To the editor: The Times is correct to support a state bill to ban pet stores from selling cats, dogs and rabbits bred for that purpose. (“That puppy in the window may have come from a bad breeder,” editorial, July 5)
When I worked as a veterinary technician in a public animal shelter near San Francisco, I was appalled at the constant flow of animals that were dumped there every day. There was of course no way that all of them could possibly get adopted, although the shelter tried its best, so many of these healthy, adoptable animals had to be euthanized.
Still, breeders are constantly churning out more of these animals. What a ridiculous and wasteful situation, not to mention an inhumane betrayal to all those pets.
California would be irresponsible not to do something about it.
David Bernazani, Lafayette, Calif.
To the editor: The Times’ editorial in support of Assembly Bill 485 relied not on data or current pet store laws, but instead activist ideology. The Times regretfully did not use data provided by my organization in its editorial.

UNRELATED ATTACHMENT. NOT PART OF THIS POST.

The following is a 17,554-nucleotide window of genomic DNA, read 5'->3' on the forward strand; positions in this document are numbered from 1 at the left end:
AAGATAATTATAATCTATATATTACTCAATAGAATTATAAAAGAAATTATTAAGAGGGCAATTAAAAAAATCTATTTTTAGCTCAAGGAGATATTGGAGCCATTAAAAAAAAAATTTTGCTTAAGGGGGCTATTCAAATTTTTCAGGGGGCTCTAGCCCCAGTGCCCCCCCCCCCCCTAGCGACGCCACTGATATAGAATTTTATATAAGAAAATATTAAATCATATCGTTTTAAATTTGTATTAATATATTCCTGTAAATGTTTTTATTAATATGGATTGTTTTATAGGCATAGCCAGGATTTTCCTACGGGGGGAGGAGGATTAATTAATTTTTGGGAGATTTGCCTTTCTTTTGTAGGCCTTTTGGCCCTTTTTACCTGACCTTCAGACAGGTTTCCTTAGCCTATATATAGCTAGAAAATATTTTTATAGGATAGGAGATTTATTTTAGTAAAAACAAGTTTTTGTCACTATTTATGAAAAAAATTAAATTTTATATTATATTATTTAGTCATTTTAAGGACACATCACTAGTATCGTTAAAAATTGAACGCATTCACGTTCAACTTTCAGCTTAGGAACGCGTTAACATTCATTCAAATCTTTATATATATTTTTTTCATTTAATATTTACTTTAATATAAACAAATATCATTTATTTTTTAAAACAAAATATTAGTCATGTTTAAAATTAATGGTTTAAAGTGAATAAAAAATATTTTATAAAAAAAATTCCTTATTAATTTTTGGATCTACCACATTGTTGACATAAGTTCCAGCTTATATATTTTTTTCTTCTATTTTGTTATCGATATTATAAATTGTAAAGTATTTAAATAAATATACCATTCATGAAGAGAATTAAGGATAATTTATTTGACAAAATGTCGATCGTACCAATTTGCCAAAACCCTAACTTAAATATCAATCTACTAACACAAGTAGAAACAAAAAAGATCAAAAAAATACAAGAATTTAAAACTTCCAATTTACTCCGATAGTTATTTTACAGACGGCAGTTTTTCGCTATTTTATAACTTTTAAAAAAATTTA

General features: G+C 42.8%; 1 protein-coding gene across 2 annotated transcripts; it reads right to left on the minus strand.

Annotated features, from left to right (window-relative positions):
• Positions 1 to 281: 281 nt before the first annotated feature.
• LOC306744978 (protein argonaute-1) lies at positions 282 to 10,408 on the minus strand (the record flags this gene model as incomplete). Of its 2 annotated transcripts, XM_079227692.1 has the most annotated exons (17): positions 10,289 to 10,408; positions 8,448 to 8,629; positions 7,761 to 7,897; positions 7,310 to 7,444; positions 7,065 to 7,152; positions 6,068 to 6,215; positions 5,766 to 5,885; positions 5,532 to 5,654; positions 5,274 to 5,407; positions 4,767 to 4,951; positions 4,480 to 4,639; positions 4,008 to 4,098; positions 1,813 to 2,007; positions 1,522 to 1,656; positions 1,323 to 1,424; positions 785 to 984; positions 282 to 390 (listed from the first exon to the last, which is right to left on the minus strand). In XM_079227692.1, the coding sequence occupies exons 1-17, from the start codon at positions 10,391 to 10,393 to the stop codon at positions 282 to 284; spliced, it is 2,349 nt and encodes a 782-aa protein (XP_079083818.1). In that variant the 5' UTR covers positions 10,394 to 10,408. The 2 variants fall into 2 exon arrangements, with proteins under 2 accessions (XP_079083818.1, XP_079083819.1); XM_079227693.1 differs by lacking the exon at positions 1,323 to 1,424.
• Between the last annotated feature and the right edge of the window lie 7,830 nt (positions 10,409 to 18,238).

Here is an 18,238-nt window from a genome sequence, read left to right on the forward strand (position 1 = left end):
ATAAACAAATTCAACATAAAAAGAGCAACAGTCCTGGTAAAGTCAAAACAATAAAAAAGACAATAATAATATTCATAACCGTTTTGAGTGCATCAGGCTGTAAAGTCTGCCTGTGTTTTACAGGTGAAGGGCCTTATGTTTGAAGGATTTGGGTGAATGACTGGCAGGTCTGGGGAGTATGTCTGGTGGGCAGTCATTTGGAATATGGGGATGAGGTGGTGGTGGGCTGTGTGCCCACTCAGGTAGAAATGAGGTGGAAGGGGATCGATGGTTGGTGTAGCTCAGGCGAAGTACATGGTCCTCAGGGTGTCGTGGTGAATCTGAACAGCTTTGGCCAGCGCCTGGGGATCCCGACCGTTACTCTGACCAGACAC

The Times did not inform readers of stringent California laws that go above and beyond federal standards for pet stores. It did not acknowledge that AB 485 makes the state’s warranty law for pet stores unenforceable. It neglected to mention stricter sourcing requirements that we have proposed.
Mike Bober, Alexandria, Va.
The writer is president and chief executive of the Pet Industry Joint Advisory Council.
To the editor: About 5,500 dogs are euthanized every day in the United States. Maybe these breeders can pay for the euthanasia. I don’t want to pay for it with my taxes.
Karen Weston, Palmdale